U.S. Department of State 2007 Trafficking in Persons Report - Burma
|Publisher||United States Department of State|
|Author||Office to Monitor and Combat Trafficking in Persons|
|Publication Date||12 June 2007|
|Cite as||United States Department of State, U.S. Department of State 2007 Trafficking in Persons Report - Burma, 12 June 2007, available at: http://www.refworld.org/docid/467be3a3c.html [accessed 28 January 2015]|
Burma (Tier 3)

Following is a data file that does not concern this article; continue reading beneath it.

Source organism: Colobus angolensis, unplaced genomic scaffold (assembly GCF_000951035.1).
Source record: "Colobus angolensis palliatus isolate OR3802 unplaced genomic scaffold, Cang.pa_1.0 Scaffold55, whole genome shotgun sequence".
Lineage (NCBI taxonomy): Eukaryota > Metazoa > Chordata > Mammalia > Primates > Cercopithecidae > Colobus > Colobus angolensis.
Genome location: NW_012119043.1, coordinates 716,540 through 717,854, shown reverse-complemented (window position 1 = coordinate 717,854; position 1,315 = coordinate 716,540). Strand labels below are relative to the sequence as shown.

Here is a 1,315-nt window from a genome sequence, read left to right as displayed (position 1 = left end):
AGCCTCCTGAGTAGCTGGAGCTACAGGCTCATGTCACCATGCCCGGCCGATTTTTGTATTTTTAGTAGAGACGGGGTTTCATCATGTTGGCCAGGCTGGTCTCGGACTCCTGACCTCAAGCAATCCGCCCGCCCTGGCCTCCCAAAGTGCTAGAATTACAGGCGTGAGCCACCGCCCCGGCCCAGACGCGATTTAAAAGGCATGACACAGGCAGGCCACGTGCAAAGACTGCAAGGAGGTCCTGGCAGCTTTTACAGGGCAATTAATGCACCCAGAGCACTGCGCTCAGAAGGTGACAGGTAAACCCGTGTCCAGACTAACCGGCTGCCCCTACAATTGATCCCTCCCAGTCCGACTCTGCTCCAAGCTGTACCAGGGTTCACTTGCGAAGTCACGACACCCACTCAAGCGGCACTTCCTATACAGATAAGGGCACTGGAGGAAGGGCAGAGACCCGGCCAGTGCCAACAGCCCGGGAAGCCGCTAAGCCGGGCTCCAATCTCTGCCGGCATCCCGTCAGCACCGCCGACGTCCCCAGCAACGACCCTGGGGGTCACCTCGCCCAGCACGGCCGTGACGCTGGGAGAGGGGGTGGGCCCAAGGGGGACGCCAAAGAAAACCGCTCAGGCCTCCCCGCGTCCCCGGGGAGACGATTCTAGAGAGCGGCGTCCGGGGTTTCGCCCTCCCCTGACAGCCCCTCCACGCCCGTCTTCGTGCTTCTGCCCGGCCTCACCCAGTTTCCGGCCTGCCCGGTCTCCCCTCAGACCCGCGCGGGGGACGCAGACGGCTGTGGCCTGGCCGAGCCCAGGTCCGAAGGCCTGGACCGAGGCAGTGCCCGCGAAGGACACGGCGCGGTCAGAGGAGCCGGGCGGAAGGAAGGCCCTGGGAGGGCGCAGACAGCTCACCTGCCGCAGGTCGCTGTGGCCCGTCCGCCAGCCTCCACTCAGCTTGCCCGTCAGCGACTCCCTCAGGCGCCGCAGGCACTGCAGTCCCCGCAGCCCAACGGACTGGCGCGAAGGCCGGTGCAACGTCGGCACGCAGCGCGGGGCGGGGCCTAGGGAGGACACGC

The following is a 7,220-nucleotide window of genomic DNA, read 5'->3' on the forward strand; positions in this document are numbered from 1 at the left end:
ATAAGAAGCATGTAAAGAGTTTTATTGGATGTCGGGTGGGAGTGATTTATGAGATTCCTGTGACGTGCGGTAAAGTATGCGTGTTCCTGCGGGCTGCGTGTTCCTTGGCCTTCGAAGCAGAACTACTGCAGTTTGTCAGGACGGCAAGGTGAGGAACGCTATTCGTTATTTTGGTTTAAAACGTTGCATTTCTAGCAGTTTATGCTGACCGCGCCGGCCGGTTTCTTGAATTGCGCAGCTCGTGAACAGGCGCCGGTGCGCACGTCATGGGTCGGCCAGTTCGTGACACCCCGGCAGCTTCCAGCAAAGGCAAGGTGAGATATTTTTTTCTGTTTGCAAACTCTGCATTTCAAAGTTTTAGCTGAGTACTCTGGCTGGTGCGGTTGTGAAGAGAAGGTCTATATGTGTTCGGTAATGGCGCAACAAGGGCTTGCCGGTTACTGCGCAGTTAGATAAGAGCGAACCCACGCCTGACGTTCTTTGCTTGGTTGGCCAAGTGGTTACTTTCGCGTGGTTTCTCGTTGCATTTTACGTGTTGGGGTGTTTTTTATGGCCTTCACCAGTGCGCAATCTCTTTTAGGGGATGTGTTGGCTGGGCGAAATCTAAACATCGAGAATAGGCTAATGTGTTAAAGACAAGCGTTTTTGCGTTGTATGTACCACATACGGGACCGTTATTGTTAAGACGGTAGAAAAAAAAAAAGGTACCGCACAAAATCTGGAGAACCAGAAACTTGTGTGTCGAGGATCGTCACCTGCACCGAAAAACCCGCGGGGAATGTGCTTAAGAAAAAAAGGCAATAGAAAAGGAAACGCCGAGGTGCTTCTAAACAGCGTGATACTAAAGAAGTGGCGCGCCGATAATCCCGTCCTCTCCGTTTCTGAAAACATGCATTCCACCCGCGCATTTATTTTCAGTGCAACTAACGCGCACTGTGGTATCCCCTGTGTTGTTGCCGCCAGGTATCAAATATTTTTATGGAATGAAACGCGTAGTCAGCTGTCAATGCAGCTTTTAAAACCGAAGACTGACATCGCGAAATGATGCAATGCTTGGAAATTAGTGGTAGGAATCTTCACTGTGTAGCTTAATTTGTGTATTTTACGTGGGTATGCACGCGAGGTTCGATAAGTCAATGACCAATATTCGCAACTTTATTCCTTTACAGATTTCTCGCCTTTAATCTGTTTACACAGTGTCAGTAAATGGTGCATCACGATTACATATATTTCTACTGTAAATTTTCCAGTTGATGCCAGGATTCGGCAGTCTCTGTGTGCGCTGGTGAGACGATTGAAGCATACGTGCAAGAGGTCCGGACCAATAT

Burma is a source country for women, children, and men trafficked for the purposes of forced labor and commercial sexual exploitation. Burmese women and children are trafficked to Thailand, the People's Republic of China (P. R. C. ), Bangladesh, Malaysia, South Korea, and Macau for sexual exploitation, domestic servitude, and forced labor. Some Burmese migrating abroad for better economic opportunities wind up in situations of forced or bonded labor or forced prostitution. Burmese children are trafficked to Thailand as forced street hawkers and beggars, unlawfully used internally as child soldiers and trafficked to work in shops, agriculture, and small-scale industries. Reports indicate some trafficking of Bangladeshi persons to Malaysia and P. R. C. nationals to Thailand through Burma. Internal sex trafficking of women and girls occurs primarily from villages to urban centers and transportation and economic hubs, such as truck stops, fishing villages, border towns, and mining and military camps. The military junta's gross economic mismanagement, human rights abuses, and its policy of using forced labor are the top causal factors for Burma's significant trafficking problem. The official ban on overland emigration of most young women drives some seeking to leave the country into the hands of "travel facilitators," who may have ties with traffickers.